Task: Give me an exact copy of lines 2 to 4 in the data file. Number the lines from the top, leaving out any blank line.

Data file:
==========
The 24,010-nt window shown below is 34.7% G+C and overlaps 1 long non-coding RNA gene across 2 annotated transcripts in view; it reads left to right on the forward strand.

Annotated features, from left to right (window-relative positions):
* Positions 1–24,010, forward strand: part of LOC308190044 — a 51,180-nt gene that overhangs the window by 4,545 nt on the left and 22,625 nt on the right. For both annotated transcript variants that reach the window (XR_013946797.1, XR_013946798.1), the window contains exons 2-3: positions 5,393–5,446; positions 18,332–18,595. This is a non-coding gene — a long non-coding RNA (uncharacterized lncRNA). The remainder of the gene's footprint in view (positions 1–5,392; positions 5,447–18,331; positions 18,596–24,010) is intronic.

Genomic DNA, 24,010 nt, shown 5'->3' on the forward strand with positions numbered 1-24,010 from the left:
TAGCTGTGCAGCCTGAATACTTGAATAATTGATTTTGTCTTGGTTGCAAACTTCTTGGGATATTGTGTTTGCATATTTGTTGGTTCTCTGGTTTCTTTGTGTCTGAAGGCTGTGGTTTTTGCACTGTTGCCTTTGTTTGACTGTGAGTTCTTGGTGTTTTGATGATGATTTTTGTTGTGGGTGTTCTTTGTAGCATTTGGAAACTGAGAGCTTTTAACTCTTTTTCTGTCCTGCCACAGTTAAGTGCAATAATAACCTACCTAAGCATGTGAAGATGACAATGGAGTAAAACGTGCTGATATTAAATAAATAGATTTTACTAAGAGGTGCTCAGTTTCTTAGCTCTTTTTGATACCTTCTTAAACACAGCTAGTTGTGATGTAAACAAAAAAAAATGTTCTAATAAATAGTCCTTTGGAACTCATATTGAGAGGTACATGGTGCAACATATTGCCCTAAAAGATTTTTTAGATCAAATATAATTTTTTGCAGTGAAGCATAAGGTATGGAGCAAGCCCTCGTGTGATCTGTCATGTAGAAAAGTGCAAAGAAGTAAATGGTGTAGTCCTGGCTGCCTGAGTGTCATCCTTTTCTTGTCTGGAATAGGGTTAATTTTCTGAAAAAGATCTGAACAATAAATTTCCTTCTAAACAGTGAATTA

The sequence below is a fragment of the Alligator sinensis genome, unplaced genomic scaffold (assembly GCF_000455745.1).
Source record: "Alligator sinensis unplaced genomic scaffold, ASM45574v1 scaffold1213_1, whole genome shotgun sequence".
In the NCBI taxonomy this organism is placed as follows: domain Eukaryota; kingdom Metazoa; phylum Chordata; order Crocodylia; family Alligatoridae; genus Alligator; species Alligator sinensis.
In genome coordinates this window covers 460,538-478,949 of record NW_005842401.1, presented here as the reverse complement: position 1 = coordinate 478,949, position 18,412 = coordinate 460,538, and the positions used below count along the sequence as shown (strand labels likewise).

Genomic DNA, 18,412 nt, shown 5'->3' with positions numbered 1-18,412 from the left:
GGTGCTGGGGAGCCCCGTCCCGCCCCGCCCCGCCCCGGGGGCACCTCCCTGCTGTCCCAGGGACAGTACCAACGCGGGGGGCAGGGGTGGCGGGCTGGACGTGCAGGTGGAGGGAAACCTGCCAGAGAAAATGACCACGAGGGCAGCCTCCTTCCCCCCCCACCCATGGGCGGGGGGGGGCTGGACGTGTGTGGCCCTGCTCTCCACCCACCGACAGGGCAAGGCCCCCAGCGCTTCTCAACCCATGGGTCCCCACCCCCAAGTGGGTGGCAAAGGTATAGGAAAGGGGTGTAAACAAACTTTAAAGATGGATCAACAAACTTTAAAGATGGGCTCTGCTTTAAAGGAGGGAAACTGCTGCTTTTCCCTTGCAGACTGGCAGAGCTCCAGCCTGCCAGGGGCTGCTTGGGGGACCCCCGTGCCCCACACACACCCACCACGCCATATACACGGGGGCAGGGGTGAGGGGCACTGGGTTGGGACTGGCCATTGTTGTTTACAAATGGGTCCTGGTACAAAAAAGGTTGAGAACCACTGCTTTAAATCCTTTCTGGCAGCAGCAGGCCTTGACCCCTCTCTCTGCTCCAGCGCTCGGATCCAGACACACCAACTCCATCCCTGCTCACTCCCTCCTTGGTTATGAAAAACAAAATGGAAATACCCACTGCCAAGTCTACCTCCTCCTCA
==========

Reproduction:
Annotated features, from left to right (window-relative positions):
* Positions 1–24,010, forward strand: part of LOC308190044 — a 51,180-nt gene that overhangs the window by 4,545 nt on the left and 22,625 nt on the right. For both annotated transcript variants that reach the window (XR_013946797.1, XR_013946798.1), the window contains exons 2-3: positions 5,393–5,446; positions 18,332–18,595. This is a non-coding gene — a long non-coding RNA (uncharacterized lncRNA). The remainder of the gene's footprint in view (positions 1–5,392; positions 5,447–18,331; positions 18,596–24,010) is intronic.

Genomic DNA, 24,010 nt, shown 5'->3' on the forward strand with positions numbered 1-24,010 from the left: